It was over in 70 minutes, and changed nothing, but perhaps also everything.
Where is Syria's war now, after Friday's US, UK and French airstrikes, launched in response to a suspected chemical attack on the town of Douma?
Syria's war continues unabated, on the same course.
US President Donald Trump was clear, even as the missiles were launching, that this strike was purely about chemical weapons. Trump did not seek to change the course of the war (neither did his predecessor, really), and he has not. However ghastly and inhumane the current phase of the war, it is all about consolidation -- by the regime, and by Syrian-Kurdish and Turkish-backed rebels -- over various parts of the country.
Unless Syrian President Bashar al-Assad chooses to try and take more territory, the spate of killing could slow in the months ahead. Any serious intervention by the US and its allies now would only serve to intensify the war, and potentially prolong the rebellion for years. That may deliver a sense of justice to those for whom the rebels fight, but it would leave many more dead and displaced. The West doesn't want to own the war, so -- airstrikes notwithstanding -- it may prefer to stay out of it for now.
Moscow and Tehran are probably a little irritated at Damascus
Given all of that, the last week has shone an enormous spotlight on the brutality of the Assad regime and the role Russia and Iran have played in that -- just when they were winning in Ghouta and the international community did not show any signs of responding. Months of unbearable slaughter from conventional weapons had played out on social media and some cable TV, resulting in no Western intervention at all.
But the images from the alleged chemical weapons attack in Douma, just after the international solidarity shown with Britain over the Skripal case, catapulted the three Western powers into action. Strip away the moral imperatives here: On a purely tactical level, the use of chemical weapons to kill and force out hundreds of holdout civilians in Douma seems to have made no sense. As for Russia, which has been the international guarantor of Syria's commitment to destroy its chemical weapons, it simply didn't need the headache of the past week.
The new 'red line' on chemical weapons is fuzzy
This may be intentional. The US, UK and France have all claimed that chemical weapons were used in Douma and that Assad's regime was to blame. Nikki Haley, the US ambassador to the United Nations, appeared to speak for all of them at the Security Council when she said all three had "analyzed" the evidence -- but did not say what they had analyzed.
Had they studied the footage of victims that showed symptoms consistent, some say, with nerve agents? Or did they have samples from the field? French President Emmanuel Macron said that "at least" chlorine was used, and US officials have briefed they think sarin was in the chemical mix. But the methodology around the testing of samples is unclear.
So, did the West strike because of the horror of the attack, or because the use of chlorine with such horrifying effects is now a new red line? Or did the US and its allies privately have proof of the use of sarin, the substance determined to have been involved in attacks in 2013 and 2017, to great international outcry? The Organization for the Prohibition of Chemical Weapons, whose inspectors have traveled to Douma, may get a clearer picture.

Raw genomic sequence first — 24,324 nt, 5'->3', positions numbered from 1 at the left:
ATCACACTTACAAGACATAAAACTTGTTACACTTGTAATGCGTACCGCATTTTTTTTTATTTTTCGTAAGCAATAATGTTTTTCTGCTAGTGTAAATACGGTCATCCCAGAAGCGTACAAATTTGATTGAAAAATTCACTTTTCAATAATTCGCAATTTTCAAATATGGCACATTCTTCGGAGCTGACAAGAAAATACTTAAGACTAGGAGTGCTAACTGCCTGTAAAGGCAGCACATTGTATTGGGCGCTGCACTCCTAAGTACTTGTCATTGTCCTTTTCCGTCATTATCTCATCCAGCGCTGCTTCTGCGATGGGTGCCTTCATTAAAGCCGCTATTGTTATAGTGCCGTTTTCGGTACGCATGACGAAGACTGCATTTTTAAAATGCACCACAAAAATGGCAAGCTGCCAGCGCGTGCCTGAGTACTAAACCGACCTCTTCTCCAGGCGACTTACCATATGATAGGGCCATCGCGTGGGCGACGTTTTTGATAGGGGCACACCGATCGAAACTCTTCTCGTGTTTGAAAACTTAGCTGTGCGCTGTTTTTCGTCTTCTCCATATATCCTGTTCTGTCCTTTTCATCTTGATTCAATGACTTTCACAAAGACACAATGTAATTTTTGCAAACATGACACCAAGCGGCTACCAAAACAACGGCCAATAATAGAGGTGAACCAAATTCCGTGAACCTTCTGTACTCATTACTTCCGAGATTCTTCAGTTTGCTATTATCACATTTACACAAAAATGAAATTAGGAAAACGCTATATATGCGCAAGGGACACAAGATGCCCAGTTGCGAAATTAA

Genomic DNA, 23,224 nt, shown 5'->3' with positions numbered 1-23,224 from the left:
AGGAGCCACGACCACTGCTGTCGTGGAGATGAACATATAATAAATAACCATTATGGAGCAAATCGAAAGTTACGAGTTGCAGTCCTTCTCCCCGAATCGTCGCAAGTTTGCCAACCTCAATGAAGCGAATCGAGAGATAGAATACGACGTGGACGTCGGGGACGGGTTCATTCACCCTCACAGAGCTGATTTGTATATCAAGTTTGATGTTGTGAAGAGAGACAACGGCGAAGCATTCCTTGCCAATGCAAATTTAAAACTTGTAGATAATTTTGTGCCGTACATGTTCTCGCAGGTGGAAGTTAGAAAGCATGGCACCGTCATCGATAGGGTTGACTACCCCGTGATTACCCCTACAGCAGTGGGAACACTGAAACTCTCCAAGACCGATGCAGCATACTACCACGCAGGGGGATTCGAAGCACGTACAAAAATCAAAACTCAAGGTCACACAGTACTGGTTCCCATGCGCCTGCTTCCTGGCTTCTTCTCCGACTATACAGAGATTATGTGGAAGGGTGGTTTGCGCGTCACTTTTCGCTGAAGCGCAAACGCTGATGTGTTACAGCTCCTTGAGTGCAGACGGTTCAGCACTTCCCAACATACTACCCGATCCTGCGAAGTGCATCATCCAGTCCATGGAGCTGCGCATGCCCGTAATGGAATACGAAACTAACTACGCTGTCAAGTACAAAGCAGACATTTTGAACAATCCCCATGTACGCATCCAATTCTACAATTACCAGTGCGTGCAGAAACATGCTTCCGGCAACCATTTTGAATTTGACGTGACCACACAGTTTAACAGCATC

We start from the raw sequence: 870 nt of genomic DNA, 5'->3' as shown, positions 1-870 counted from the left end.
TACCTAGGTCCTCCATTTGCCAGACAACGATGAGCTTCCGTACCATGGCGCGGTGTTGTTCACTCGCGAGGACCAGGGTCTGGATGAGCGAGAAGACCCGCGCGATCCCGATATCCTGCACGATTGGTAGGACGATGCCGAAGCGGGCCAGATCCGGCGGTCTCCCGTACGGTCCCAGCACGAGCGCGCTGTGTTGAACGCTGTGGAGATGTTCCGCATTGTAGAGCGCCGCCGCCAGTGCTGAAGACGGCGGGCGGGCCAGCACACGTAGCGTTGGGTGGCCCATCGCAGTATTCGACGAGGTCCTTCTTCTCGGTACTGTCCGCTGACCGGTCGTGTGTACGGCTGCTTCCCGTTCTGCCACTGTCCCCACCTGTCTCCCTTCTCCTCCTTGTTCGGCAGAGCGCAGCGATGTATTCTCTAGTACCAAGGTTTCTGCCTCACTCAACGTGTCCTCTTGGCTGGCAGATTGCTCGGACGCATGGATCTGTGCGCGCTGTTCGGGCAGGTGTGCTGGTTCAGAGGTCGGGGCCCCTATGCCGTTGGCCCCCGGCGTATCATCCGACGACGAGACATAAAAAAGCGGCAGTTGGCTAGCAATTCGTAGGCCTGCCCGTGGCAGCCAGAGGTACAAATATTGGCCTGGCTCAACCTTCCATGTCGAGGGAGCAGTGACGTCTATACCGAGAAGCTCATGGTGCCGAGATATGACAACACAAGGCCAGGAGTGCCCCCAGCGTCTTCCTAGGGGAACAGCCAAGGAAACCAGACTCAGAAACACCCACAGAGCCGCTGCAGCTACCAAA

But for now, the West's new red line may possibly cover the use of chlorine, used often in the war, and sometimes allegedly by the regime's enemies, like ISIS. This puts the regime on notice on the use of all gas, but potentially opens up scope for greater complications down the line.
The US showed militarily that it can do what it likes in Syria
Strip away the bravado and the claims that 70 per cent of incoming missiles were destroyed: Even after a week's notice, the US still took out exactly what it said it wanted to, when it wanted to. The Russians were warned diplomatically they were not the target before. And on the night they were told via deconfliction channels not to get in the way.
But in short, the Russians were either unable to (or chose not to) get in the way. For all the talk of a resurgent Russian military, both in this and in the recent clash with US forces in February when dozens of Russian mercenaries advanced on a US position and were swiftly killed, the US has twice recently dominated on this battlefield.
That sends an important message to Moscow, who have for years discounted the US as a paper tiger. But it also risks Russia at some point trying to reassert itself, and that could escalate.
Assad is free to continue massacring who he sees fit with conventional weapons.
But the previously accepted wisdom that no horror ever in Syria would be enough to spur Western intervention has been challenged. April 2017's missile attack could have been dismissed as an outlier, in which a new US President was spurred on, reportedly by his daughter's pleas, and disgust at images of dead children.
Now we have concerted and sustained action from three Western powers who have before been content to let Syria unfold with mere rhetorical fury and some aid money as their foil. At the very least, a message has been sent that chemical weapons are not the new norm, and in a war (and sometimes it seems a world) of endless and bottomless horror, many would say that's a red line worth drawing.